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Jingchen Zhao

China’s recent economic transformation and integration into the world economy has coincided with increasing pressure for corporate law reform to make corporate social responsibility (CSR) integral to business and management strategy in China. This timely book critically analyses contemporary notions of CSR in China, discussing theory and practice alongside legal responses in this emerging field.
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Shaping China’s Innovation Future

University Technology Transfer in Transition

John L. Orcutt and Hong Shen

Shaping China’s Innovation Future employs a thorough analysis of a combination of factors including: the role of law and China’s legal system; economic theory and the development of China’s economy; China’s educational, intellectual property, and financial systems; China’s innovation capacity; and Chinese culture. Though the recommendations on how to improve China’s technology commercialization system are unique to China, the scope of the research makes the conclusions found here applicable to other countries facing similar challenges.
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Corporate Governance in the 21st Century

Japan’s Gradual Transformation

Edited by Luke Nottage, Leon Wolff and Kent Anderson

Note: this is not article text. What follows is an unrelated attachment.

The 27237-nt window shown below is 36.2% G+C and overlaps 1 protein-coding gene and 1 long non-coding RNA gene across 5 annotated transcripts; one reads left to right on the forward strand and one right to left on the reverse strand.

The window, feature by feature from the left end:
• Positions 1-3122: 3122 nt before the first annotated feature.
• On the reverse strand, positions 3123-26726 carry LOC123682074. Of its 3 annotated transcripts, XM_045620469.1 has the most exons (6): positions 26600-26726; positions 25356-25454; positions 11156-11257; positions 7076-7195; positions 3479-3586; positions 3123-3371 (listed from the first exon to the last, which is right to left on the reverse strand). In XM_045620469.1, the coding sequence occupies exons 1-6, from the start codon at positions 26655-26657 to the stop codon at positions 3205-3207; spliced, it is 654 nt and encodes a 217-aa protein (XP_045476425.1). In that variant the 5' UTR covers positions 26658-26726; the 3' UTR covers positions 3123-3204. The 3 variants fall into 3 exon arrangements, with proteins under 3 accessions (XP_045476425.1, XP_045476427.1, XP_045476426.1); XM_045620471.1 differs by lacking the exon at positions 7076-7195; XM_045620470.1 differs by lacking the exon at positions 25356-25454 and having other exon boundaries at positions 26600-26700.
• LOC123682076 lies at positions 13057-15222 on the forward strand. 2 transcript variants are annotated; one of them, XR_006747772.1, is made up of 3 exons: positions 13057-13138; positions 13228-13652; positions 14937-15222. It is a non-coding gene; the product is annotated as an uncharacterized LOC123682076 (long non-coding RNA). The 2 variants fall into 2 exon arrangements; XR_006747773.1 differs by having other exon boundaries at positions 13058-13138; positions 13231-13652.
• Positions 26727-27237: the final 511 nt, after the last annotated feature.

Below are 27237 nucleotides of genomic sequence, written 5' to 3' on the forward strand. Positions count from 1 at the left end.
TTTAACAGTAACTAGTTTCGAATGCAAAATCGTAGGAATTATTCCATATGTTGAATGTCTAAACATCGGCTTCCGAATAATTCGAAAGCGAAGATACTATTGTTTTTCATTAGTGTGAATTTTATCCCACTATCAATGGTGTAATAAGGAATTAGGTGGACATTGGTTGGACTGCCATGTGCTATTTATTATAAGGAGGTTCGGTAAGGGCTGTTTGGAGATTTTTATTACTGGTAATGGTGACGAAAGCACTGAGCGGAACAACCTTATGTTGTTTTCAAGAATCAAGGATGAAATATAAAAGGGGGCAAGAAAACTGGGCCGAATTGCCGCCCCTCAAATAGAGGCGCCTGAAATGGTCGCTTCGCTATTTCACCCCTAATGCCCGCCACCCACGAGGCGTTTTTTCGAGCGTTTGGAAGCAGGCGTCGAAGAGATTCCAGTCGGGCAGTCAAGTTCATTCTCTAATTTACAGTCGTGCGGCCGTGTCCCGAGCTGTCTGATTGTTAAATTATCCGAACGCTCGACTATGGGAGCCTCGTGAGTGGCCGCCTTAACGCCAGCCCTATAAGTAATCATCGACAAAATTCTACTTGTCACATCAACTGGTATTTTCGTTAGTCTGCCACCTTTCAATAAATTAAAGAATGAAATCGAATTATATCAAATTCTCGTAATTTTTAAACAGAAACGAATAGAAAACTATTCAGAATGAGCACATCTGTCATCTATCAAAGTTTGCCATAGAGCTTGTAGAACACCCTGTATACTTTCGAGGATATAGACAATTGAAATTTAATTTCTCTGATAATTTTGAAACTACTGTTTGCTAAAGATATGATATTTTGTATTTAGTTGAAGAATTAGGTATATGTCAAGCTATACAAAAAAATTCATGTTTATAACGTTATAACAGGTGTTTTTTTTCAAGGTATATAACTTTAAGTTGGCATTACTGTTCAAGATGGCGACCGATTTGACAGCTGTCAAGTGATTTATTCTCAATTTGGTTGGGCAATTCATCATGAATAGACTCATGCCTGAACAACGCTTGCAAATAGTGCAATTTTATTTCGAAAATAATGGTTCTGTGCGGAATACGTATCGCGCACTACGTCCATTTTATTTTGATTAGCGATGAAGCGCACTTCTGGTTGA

The ‘lost decade’ of economic stagnation in Japan during the 1990s has become a ‘found decade’ for regulatory and institutional reform. Nowhere is this more evident than in corporate law. In 2005, for example, a spate of reforms to the Commercial Code culminated in the new Company Act, a statute promising greater organisational flexibility and shareholder empowerment for Japanese corporations competing in a more globalised economy. But does this new law herald a more ‘Americanised’ system of corporate governance? Has Japan embraced shareholder primacy over its traditional loyalty to other key stakeholders such as ‘main banks’, core employees, and partners within diffuse corporate (keiretsu) groups? This book argues that a more complex ‘gradual transformation’ is unfolding in Japan – a process evident in many other post-industrial economies.
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Alice de Jonge

Using detailed case studies of the first nine mainland Chinese companies to be listed on the Hong Kong stock exchange, this book examines the evolution of corporate governance law and culture in China’s H-share market. A story emerges not of tensions between ideas of corporate governance from two different legal systems – Hong Kong vs mainland Chinese – nor about legal convergence as China adopts concepts from Anglo-American jurisdictions. Rather, it is a story of individual firms being pragmatic in mediating the different agendas of state-agencies that own or control them.